IF 2009 – Earl Grey

Earl Grey

I’m probably going to get spoilery in this review as to touch on the points in this game that I ABSOLUTELY LOVED.  So I will try and spoil less in the beginning and more at the end.   But you have been warned.

I loved Earl Grey.   It was atmospheric.  It was the first game I’ve played this year that really caught me into the game, and made me FEEL.  The descriptions and the prose used is flowery but still serves to create a wonderful picture of the game universe.   I got vivid pictures from every location I visited.  Locations are used sparsely.   This game does something I love in IF, that each new ‘section’ is distinctly demarked, and you don’t need ‘anything’ from one section to advance to the next.   And each ‘section’ or puzzle series is clearly demarked for you.  I find this to be wonderful.

So, this is a word puzzle game, at it’s heart.   It’s all about re-spelling words to make different words, either by ‘knock’ing out letters, to ‘cast’ing them back in, or the special verb at the end.  This is by no means a new idea.  Plus, I suck at this kind of game.  I’m not good at spelling, and so I’m not really imaginative enough to figure out what words can morph into.

And the puzzles are really the weak point in this game.  I had to follow the walkthrough to make it through.  I did figure out a good number of the puzzles myself.  I chalked up my failure to just my ability to spell, but after reading some other reviews, I thought more about it.   The domain of the puzzles is never clearly specified.   That is, What words you can and should use to knock to cast letters is not very clearly demarked.  Sometimes the game will give you a hint in the form of the vibrating bag if you knock an object and you’re supposed to knock an adjective.   But even this is uneven.  In several puzzles, you knock the examine text, but others you knock the room text.   And you have free reign on anything, in theory.  The game acknowledges that some words are knockable, but shouldn’t be, if you try, but not all of them.  If you had a domain to work in, like ‘only nouns’ or ‘only adjectives’ the game’s puzzles would suffer way less.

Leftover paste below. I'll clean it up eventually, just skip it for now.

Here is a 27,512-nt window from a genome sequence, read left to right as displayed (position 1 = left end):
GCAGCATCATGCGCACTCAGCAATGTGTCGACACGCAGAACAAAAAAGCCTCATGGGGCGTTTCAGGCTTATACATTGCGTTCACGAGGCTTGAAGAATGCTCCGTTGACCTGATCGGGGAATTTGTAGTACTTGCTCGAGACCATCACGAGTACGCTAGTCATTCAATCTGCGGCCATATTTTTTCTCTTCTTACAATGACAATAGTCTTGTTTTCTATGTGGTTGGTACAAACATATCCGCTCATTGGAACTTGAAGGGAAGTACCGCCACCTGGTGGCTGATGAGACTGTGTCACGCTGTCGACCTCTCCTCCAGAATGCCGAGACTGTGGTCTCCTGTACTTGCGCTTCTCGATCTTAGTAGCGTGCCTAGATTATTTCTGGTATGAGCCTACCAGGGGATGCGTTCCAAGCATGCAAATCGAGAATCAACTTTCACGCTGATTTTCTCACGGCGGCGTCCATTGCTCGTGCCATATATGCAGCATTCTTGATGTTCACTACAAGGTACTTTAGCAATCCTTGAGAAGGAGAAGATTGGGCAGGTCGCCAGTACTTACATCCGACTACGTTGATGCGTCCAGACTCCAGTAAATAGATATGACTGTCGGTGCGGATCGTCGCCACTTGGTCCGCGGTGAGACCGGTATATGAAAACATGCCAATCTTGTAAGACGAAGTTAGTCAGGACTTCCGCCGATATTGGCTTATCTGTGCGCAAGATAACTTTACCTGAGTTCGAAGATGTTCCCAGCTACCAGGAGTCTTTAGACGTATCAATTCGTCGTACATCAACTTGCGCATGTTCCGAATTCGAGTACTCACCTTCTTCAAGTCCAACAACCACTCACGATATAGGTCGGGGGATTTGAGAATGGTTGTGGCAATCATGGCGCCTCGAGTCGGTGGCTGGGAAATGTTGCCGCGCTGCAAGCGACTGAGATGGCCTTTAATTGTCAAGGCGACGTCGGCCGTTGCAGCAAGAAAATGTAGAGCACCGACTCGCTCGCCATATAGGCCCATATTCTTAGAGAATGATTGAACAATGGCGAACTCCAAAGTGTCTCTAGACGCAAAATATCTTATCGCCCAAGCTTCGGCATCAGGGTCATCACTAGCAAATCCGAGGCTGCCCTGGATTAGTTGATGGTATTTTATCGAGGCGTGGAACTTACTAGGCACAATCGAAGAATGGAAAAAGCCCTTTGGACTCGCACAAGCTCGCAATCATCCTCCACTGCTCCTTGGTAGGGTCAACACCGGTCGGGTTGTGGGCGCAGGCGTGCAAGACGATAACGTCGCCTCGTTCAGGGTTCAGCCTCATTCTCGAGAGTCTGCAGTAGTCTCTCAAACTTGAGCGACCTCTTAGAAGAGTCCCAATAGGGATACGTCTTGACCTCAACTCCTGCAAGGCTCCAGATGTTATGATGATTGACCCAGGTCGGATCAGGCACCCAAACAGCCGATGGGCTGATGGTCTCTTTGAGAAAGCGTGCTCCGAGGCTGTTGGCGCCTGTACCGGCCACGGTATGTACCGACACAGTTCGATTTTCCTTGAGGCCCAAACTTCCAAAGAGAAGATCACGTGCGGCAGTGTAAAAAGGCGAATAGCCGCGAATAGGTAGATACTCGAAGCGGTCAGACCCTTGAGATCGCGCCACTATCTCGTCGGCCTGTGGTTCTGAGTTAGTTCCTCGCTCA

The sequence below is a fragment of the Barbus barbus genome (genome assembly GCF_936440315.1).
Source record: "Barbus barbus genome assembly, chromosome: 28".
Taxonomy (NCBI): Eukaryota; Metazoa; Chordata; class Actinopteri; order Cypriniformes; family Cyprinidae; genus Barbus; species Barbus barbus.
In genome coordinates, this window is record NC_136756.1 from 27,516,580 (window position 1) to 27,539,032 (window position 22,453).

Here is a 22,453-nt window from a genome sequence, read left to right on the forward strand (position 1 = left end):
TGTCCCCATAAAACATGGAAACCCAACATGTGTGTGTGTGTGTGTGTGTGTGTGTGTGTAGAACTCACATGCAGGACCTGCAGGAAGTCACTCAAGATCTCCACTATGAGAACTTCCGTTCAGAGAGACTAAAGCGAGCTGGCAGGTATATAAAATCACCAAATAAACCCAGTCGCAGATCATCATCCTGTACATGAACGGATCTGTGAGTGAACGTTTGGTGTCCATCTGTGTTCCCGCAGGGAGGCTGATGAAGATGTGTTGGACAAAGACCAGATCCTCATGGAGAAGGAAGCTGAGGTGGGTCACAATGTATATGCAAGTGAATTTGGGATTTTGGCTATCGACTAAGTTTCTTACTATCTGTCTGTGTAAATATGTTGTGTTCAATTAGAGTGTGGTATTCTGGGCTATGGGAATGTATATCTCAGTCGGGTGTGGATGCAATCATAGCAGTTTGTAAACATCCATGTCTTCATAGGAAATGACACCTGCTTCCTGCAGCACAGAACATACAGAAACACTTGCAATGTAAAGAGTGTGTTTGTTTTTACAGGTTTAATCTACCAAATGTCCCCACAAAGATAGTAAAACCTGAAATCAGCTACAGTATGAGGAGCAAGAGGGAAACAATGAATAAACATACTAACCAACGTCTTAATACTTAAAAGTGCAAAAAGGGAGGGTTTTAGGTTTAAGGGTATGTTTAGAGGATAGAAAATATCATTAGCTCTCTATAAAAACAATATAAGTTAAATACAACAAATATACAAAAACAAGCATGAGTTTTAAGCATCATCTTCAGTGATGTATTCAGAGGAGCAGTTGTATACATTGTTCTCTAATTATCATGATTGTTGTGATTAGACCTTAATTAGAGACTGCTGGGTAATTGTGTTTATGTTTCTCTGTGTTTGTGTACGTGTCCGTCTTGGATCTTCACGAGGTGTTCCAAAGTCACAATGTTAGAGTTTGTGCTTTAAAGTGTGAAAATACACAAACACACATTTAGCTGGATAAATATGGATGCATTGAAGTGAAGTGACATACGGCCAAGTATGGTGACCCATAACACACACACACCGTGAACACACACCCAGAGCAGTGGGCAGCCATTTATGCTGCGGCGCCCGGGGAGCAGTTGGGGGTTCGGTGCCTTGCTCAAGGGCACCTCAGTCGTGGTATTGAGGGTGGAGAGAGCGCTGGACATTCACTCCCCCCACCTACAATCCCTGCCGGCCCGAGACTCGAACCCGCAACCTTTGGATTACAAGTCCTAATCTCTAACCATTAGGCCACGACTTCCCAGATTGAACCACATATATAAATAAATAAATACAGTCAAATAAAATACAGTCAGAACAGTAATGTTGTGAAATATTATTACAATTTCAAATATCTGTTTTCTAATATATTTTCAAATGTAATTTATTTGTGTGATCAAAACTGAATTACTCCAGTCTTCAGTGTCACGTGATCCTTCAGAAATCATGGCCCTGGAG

This game also perpetuates one of the biggest RPG things I hate, the forced mess-up.   You are forced at the beginning of the game to do something you are advised against. (Well, I suppose you could close the game, but, really…)  I HATE this, just narrate it to me.  I wouldn’t to this.  I couldn’t mess up this innocent man’s life like this.  Why are you forcing me to execute actions I know are wrong, then punishing me for executing wrong actions.   I don’t know.   At least it’s strongly hinted that this is the way forward.

That said, the story is great.  Locations are extremely well used, and never frivolous.  They create vivid pictures in the mind as to what is going on.  The internal logic of the game is follow pretty well, at least to my untrained eye.  The last encounter is exciting and has the right level of tension to it.  I fell in love with the story.


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